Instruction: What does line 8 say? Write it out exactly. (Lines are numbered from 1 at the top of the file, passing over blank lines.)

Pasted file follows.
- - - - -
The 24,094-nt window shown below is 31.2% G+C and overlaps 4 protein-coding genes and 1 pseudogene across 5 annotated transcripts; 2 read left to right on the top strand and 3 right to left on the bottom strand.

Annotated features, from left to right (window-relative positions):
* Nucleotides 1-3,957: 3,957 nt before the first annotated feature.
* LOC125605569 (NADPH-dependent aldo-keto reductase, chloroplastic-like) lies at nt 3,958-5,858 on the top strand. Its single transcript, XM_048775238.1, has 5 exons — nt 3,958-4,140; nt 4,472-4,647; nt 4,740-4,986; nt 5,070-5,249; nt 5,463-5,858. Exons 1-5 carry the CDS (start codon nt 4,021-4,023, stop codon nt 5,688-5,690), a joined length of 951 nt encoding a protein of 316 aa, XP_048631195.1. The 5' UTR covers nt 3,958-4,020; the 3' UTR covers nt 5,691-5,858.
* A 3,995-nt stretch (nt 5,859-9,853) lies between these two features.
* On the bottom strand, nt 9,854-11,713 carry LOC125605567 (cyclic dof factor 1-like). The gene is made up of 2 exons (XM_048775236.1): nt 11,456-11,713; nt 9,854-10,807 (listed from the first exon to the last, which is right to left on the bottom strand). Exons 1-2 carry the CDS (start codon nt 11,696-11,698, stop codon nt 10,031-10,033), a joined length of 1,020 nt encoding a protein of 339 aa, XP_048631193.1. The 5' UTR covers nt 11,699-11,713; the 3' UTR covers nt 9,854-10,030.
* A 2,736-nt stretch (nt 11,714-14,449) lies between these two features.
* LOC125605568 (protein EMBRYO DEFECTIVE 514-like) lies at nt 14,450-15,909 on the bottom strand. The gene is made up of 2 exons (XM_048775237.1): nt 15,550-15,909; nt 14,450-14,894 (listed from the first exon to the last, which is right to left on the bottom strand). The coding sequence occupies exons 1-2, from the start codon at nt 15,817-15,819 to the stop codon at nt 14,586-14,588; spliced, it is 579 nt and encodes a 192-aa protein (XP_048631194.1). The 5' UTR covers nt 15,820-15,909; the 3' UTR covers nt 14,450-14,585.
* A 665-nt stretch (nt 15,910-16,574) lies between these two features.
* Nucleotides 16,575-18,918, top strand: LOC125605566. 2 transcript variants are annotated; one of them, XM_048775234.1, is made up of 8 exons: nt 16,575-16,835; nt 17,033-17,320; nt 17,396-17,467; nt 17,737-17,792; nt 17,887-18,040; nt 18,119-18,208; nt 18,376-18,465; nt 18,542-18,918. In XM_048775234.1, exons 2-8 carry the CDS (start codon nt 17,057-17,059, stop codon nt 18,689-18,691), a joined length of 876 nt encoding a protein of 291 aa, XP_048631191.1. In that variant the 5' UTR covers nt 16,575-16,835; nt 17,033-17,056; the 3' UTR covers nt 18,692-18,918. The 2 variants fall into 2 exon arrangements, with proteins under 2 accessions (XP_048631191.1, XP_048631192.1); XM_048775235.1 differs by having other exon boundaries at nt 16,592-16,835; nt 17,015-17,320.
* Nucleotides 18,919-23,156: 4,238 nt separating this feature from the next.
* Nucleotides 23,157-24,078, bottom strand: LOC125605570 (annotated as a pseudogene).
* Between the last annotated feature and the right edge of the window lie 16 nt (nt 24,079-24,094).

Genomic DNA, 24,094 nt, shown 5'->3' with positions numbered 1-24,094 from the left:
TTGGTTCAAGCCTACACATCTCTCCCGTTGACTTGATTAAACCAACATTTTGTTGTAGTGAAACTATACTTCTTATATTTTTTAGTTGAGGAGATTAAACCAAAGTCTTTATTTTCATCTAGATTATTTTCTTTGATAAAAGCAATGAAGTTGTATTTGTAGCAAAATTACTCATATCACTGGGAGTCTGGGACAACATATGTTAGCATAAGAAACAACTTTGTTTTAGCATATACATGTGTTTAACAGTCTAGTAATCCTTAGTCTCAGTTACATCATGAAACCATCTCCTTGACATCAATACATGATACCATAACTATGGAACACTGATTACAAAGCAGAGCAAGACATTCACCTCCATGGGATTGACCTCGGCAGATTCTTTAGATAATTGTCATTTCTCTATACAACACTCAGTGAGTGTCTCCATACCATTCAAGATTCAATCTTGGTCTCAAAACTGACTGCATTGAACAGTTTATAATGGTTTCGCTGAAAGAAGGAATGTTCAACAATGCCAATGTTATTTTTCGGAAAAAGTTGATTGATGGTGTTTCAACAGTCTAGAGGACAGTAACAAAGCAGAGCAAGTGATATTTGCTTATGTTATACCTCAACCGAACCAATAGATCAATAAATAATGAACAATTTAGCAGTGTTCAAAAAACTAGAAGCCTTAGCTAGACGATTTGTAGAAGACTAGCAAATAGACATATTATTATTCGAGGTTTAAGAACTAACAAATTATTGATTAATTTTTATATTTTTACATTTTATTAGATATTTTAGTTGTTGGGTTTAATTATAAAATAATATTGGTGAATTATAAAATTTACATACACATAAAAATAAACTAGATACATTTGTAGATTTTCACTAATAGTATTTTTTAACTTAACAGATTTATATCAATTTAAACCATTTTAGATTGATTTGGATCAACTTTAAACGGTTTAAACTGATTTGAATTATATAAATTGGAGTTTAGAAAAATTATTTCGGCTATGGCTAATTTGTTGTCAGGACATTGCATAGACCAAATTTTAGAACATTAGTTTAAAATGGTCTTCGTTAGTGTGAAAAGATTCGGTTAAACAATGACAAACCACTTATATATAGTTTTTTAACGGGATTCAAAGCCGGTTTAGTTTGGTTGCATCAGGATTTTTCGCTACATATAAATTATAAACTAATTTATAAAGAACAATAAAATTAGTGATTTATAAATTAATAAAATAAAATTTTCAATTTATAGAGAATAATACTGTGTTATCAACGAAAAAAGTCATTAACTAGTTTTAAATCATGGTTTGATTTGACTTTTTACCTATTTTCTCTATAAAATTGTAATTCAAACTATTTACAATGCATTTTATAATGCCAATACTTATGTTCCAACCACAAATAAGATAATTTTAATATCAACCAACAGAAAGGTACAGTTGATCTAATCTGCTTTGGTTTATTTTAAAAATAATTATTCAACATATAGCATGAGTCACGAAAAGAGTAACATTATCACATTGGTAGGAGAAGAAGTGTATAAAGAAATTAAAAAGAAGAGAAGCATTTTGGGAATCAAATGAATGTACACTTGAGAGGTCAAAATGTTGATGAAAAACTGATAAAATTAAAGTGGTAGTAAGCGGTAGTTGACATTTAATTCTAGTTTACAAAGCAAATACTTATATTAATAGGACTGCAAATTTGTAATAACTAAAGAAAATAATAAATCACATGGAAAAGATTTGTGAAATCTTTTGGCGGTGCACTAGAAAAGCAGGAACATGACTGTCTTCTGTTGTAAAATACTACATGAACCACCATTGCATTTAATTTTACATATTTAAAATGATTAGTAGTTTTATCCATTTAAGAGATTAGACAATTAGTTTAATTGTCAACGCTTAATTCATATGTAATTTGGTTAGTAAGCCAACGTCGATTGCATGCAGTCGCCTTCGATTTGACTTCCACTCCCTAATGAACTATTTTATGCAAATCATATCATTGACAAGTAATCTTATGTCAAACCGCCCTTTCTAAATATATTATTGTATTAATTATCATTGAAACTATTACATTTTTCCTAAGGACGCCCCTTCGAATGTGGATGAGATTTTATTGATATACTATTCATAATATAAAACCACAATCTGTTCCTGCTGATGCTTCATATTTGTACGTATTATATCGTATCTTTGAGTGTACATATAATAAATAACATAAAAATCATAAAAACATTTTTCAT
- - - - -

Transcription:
* LOC125605568 (protein EMBRYO DEFECTIVE 514-like) lies at nt 14,450-15,909 on the bottom strand. The gene is made up of 2 exons (XM_048775237.1): nt 15,550-15,909; nt 14,450-14,894 (listed from the first exon to the last, which is right to left on the bottom strand). The coding sequence occupies exons 1-2, from the start codon at nt 15,817-15,819 to the stop codon at nt 14,586-14,588; spliced, it is 579 nt and encodes a 192-aa protein (XP_048631194.1). The 5' UTR covers nt 15,820-15,909; the 3' UTR covers nt 14,450-14,585.